A 4-year-old girl with sickle cell trait presented to the emergency department (ED) with an 11-day history of redness, swelling, and droopiness of the right eye. The pediatrician initially diagnosed the child as having periorbital cellulitis, prescribed amoxicillin-clavulanic acid, and referred her to an ophthalmologist. On ophthalmologic evaluation she was found to have mild upper lid proptosis; funduscopic examination findings were normal. A maxillofacial computed tomographic (CT) scan showed normal extraocular muscles and optic nerve, with minimal subcutaneous soft tissue swelling along the right eyelid and intra-orbital fat bilaterally consistent with preseptal cellulitis.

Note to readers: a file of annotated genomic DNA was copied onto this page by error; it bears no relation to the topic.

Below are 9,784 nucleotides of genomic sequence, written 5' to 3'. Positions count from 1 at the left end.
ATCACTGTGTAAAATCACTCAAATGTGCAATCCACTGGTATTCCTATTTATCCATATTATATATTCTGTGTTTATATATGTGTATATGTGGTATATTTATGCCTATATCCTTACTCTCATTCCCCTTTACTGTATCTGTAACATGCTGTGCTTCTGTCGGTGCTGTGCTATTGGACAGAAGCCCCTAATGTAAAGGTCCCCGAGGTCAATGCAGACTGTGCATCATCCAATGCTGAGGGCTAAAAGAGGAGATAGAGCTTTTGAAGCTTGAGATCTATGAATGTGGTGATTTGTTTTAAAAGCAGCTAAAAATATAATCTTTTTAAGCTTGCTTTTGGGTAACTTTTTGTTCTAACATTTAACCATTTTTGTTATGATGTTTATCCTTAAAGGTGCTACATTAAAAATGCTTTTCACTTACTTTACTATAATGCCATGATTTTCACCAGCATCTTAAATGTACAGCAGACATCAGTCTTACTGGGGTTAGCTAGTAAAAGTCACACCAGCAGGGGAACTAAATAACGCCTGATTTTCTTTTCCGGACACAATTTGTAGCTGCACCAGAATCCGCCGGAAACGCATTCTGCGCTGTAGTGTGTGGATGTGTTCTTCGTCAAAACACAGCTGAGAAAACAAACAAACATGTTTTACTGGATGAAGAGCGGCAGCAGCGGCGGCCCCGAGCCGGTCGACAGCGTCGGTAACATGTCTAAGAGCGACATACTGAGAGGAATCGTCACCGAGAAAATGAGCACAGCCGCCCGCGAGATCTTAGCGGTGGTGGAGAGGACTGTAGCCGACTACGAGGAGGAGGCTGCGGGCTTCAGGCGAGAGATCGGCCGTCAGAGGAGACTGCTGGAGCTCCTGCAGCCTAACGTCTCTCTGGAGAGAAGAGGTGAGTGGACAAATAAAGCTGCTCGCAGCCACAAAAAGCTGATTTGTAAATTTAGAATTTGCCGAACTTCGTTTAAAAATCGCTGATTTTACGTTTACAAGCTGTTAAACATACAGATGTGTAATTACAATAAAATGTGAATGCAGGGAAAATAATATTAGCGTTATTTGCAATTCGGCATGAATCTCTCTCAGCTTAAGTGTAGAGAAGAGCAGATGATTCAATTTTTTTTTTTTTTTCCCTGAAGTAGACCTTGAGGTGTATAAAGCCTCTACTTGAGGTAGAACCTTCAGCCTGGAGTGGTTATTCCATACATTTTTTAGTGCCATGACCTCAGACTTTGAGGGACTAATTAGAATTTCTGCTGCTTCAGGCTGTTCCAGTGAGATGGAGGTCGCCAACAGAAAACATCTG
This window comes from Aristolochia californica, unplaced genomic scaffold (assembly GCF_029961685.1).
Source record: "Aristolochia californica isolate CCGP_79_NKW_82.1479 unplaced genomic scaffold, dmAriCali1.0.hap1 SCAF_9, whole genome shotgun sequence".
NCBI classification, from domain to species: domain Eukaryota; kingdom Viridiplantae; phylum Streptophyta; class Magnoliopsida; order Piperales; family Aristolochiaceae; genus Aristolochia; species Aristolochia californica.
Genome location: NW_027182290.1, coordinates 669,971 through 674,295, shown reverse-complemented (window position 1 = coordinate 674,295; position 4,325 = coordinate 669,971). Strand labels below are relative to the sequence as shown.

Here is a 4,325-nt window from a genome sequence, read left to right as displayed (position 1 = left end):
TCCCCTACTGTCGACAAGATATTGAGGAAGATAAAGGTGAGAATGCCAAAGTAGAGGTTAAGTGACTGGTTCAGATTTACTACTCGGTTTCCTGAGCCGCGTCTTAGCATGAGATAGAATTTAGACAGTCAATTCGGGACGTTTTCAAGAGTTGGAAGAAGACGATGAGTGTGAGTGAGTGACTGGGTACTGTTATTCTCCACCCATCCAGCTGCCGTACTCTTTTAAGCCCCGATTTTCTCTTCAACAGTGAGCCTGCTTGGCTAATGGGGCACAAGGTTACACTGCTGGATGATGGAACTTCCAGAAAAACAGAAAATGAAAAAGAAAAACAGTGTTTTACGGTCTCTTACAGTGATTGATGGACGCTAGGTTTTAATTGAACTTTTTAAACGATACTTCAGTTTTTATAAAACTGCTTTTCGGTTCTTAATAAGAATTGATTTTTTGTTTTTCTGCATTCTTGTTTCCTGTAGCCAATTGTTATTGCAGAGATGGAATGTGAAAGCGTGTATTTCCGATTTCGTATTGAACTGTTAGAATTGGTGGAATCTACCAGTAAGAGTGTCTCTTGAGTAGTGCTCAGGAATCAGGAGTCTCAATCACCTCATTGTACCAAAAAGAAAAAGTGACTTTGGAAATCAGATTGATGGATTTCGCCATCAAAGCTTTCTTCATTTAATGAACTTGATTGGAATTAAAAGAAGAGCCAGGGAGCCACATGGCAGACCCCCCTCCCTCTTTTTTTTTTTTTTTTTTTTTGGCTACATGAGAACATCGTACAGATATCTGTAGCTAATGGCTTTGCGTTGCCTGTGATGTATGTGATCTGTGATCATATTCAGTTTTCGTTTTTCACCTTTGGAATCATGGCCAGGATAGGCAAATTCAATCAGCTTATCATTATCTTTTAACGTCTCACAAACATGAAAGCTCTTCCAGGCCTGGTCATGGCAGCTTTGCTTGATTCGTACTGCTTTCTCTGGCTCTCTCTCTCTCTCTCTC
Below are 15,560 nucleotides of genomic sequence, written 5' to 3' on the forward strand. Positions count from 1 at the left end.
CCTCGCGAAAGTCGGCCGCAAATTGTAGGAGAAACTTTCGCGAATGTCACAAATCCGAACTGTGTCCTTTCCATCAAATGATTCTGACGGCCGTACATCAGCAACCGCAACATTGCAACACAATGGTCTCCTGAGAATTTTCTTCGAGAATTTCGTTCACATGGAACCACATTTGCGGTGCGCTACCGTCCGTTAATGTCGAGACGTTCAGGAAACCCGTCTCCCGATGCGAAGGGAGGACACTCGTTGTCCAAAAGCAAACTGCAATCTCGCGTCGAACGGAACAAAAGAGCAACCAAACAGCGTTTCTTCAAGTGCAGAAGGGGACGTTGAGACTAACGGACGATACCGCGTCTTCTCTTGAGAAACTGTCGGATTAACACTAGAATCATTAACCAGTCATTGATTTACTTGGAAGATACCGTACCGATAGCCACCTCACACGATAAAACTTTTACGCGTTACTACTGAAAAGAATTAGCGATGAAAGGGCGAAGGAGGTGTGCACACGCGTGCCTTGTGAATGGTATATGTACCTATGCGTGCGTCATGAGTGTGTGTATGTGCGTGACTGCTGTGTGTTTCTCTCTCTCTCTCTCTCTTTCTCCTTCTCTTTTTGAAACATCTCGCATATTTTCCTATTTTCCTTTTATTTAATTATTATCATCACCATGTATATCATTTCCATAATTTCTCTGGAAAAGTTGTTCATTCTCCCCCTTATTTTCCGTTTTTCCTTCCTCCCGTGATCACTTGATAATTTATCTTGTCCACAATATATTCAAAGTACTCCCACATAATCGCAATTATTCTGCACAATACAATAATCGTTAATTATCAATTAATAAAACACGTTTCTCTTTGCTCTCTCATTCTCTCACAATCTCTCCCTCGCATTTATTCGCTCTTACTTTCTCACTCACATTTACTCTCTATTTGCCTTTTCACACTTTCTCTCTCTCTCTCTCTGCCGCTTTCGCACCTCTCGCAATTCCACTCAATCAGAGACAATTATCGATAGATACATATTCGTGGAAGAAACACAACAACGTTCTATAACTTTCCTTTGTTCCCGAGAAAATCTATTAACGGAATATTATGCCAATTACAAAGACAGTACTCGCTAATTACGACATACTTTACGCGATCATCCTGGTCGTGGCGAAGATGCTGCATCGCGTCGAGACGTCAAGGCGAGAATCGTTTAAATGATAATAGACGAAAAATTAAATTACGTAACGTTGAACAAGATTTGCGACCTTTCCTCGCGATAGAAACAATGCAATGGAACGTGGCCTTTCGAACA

On presentation to the ED, she had completed 7 days of antibiotic drug treatment. She had normal findings on physical examination, with no ptosis, anisocoria, afferent pupillary defect, or neurologic deficit and was discharged, with outpatient neurology follow-up the following day. At that time, she was noted to have right eye ptosis with down and out position...

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